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Look Mum No Hands

Greetings from LMNH. After an awesome morning of watching the Olympic women’s indoor volleyball (China v. Turkey & Serbia v. S. Korea), Ged and I made our way down to the famous Look Mum No Hands cafe. We shared a lovely pumpkin & lentil soup, as well as a quiche with salad.

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I never thought I’d say this (because I was always opposed to the wastefulness of cities), but I love this city.

There’s always something to see or do that just inspires you or challenges you to think differently. I’ve been to London before but never stayed for longer than a few days. Now that I have a few weeks to walk around and catch people doing cartwheels in the park or stumble a free concert, I’m realizing how full of life a large city can be. I’d always thought of cities as dark and depressing (and there are certainly less inspiring parts of the city), and at one point in my life I was morally opposed to cities because they suck up so much energy and are not good for the environment, but but I can’t constantly fixate on my “carbon footprint.” Yes, I try to live my life in a way that I believe is kind to the Earth and myself, however, I do believe the purpose of life is to fin happiness, and, well, I’m happy right now!

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london

Hello from London! We got here yesterday after a short flight from Milan. After a day filled with yoga at a place nearby called the Life Centre (and some Olympic volunteer training for Ged), we’re both relaxing on the couch and watching the Tour time trial. Go, Tejay!

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Stages 10 and 11

On Tuesday, Ged and I made our way slowly to the Grand Colombier (the HC climb for stage 10). We had no plans of where to camp. We just thought there would be space on the side of the mountain. Well, there weren’t really any spots.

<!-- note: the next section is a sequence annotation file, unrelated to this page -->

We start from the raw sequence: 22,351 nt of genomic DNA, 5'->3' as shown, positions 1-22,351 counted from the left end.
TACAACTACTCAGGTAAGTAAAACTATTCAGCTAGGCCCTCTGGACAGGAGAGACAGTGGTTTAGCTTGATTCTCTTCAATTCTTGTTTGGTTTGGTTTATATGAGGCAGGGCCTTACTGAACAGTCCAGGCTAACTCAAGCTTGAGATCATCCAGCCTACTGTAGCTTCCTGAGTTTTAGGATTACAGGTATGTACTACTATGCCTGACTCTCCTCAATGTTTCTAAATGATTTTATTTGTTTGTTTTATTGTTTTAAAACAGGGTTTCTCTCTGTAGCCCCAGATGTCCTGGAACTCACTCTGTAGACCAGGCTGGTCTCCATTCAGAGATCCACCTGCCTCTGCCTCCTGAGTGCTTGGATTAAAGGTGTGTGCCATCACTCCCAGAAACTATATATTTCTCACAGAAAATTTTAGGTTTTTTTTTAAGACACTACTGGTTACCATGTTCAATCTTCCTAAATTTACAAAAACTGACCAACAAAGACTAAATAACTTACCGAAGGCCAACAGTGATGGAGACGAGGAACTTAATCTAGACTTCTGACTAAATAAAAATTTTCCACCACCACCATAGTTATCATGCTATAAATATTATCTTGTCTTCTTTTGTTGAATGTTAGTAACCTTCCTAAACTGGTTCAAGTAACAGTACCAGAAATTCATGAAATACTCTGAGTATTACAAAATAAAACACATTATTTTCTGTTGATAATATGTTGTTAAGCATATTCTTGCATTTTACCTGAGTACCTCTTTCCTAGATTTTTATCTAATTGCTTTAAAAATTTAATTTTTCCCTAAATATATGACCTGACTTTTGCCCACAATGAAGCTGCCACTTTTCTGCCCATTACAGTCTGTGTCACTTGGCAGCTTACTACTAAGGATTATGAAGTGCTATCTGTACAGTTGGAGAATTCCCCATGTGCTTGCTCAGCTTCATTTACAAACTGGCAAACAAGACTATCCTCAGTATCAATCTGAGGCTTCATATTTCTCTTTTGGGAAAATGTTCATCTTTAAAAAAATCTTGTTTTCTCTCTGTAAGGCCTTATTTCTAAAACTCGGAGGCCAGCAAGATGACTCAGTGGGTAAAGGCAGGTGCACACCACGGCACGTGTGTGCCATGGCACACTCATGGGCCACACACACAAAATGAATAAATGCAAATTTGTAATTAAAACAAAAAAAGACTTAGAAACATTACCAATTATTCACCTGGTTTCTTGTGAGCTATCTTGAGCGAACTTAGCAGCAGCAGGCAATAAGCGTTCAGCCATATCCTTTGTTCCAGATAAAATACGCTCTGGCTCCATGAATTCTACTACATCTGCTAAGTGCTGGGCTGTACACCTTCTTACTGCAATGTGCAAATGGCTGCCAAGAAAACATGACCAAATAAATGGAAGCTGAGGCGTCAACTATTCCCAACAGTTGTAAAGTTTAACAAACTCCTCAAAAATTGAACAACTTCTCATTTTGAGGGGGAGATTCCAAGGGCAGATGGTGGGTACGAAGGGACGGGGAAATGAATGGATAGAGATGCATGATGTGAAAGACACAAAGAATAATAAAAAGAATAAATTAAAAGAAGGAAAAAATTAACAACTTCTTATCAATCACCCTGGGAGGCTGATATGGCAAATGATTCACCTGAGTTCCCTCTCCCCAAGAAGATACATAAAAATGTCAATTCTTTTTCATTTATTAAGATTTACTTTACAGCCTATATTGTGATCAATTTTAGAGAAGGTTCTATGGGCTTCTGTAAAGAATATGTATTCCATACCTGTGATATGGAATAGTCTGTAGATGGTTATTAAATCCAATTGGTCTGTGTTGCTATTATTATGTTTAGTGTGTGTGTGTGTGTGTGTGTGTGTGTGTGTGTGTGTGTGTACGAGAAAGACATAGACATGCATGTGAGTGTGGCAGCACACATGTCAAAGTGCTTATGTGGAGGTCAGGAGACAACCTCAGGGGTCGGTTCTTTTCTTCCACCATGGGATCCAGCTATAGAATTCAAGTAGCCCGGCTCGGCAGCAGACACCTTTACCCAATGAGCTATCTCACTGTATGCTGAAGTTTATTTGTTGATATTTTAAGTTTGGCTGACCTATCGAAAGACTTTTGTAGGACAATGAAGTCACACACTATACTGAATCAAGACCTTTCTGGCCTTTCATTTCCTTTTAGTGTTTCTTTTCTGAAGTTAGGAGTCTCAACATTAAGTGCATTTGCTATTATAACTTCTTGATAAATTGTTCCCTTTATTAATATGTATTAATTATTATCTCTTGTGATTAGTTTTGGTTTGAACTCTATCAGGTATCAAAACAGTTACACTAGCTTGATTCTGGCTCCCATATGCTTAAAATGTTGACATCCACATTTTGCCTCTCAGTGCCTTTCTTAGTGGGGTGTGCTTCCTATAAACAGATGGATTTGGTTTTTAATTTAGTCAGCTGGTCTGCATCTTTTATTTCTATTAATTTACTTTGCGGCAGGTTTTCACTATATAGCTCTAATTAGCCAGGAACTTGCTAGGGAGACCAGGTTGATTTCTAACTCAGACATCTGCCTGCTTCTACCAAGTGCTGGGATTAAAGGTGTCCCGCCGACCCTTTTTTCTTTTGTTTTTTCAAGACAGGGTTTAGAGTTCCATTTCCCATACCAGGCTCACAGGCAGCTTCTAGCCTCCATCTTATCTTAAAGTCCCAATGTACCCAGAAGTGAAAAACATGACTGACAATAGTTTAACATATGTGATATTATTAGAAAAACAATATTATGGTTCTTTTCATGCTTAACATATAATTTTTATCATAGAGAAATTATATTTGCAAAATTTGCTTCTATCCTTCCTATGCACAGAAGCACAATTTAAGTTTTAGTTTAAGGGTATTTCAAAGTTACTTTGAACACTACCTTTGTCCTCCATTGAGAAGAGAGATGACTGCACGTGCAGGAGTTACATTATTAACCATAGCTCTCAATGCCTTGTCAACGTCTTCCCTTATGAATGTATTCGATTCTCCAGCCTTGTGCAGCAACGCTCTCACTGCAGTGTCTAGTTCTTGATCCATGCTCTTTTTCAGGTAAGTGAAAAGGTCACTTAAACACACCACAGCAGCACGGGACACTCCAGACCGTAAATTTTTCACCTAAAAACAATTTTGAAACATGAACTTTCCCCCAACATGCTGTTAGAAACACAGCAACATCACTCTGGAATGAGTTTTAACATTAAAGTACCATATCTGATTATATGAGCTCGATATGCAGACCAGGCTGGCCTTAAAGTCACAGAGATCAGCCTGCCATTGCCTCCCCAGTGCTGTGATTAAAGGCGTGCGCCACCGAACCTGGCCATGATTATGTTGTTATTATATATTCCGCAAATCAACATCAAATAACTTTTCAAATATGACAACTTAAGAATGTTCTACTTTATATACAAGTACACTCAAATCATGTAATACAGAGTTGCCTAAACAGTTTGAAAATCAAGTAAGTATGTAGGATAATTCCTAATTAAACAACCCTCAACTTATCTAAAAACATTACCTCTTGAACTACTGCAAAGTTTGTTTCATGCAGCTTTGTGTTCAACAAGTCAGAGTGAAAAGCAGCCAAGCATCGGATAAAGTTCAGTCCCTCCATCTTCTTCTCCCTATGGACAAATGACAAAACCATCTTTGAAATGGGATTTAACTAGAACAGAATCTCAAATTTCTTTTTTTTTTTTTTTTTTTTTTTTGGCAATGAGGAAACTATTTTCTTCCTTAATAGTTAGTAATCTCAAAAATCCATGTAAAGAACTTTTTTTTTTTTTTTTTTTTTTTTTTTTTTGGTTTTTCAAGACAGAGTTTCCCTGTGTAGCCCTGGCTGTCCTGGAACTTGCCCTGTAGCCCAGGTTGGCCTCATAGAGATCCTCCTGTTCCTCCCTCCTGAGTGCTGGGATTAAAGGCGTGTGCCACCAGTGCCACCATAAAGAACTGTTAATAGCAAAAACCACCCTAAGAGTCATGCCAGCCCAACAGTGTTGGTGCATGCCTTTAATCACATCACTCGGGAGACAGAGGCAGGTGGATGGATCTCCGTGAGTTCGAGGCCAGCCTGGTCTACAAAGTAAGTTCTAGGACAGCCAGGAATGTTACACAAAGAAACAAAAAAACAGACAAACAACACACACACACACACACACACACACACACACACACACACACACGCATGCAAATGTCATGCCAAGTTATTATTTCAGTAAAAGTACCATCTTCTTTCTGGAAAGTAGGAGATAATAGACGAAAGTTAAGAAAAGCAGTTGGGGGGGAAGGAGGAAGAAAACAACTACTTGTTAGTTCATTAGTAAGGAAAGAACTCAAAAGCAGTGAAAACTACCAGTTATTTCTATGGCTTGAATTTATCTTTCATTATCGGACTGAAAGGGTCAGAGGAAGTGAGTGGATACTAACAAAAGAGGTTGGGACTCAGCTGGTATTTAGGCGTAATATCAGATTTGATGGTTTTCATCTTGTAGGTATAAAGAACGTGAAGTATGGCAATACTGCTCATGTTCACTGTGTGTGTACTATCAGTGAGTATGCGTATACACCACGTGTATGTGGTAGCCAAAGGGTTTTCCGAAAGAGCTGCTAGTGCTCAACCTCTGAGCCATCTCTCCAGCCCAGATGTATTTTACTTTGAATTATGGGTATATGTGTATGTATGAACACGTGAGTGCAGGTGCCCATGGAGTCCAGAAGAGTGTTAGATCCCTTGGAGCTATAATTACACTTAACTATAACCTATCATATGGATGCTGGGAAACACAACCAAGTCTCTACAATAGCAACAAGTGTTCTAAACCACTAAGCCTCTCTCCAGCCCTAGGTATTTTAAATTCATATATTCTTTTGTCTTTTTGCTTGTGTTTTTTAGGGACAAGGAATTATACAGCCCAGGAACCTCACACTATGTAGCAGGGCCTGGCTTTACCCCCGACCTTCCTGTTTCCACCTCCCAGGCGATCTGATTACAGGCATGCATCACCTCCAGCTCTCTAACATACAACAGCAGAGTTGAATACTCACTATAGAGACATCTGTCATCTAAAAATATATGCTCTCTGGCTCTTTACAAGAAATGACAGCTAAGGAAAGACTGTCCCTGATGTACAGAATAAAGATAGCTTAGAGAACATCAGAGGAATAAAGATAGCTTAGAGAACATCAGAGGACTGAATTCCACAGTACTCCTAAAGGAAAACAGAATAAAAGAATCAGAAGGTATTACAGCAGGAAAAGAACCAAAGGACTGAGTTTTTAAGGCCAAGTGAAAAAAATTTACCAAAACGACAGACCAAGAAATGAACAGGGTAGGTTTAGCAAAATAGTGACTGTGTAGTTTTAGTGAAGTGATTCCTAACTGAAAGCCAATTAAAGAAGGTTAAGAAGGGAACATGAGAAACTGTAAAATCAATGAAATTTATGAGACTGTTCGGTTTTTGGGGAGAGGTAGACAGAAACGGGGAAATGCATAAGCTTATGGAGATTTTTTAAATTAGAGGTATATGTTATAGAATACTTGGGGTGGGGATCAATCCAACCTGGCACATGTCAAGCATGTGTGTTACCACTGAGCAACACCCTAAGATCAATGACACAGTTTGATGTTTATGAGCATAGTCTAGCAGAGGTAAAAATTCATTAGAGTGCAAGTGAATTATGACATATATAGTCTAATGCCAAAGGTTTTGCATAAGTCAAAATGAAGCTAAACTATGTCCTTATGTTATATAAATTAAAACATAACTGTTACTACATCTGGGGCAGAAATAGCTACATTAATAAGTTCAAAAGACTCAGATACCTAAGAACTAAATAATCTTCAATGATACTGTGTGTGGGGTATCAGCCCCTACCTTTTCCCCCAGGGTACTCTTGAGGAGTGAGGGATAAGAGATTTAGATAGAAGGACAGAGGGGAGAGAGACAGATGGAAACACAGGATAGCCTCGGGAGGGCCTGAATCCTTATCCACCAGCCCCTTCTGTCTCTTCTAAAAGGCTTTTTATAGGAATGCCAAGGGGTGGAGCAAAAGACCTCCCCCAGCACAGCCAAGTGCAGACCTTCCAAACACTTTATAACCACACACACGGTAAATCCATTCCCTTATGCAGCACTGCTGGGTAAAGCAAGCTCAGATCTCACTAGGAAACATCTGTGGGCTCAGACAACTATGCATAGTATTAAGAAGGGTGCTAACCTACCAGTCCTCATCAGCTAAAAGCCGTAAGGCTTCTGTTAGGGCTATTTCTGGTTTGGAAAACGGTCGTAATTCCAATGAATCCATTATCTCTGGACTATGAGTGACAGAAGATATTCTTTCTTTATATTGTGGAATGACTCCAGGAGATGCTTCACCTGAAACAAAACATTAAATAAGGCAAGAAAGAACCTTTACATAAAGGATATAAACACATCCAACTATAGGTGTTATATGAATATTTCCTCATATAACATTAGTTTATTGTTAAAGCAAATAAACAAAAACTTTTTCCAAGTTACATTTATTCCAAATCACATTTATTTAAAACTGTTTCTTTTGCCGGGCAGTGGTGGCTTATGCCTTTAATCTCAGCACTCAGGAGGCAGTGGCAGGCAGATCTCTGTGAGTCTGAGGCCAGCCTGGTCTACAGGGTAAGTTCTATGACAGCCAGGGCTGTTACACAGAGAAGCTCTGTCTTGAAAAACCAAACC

All of the camper vans had taken what little space there was. As we kept ascending in the car, I noticed a nice flattish spot atop a wall of rock on the inside of a hairpin. I checked it out and decided it was tent-worthy. I’ve found that most often times the best camping spots are the impromptu/free ones.

The view from our tent.

Wednesday morning we were awakened by blaring Dutch techno music. The fans had arrived! That music didn’t stop until the last rider came by later that day…

After walking up and down the mountain to check out the profile, it was time for the caravan. Oh, the caravan. We got tons of free stuff that I have no use for.

Once the lead group came by, the mountainside ignited. The French went nuts when they saw Voeckler was in the break away.

Not long after, we saw Wiggins with Cadel right alongside him. Then, several minutes later, we finally saw Cav. He didn’t look like he was enjoying the climb very much.


Once all the riders went past, the spectators took off and we had the hairpin to ourselves again. We quickly packed up our things and headed to the valley to catch the rest of the stage on the big screen in town.

Once the sun went down, we made our way to La Toussuire (the stage 11 finish town). We found a patch of grass on the side of the mountain to pitch the tent and promptly fell asleep.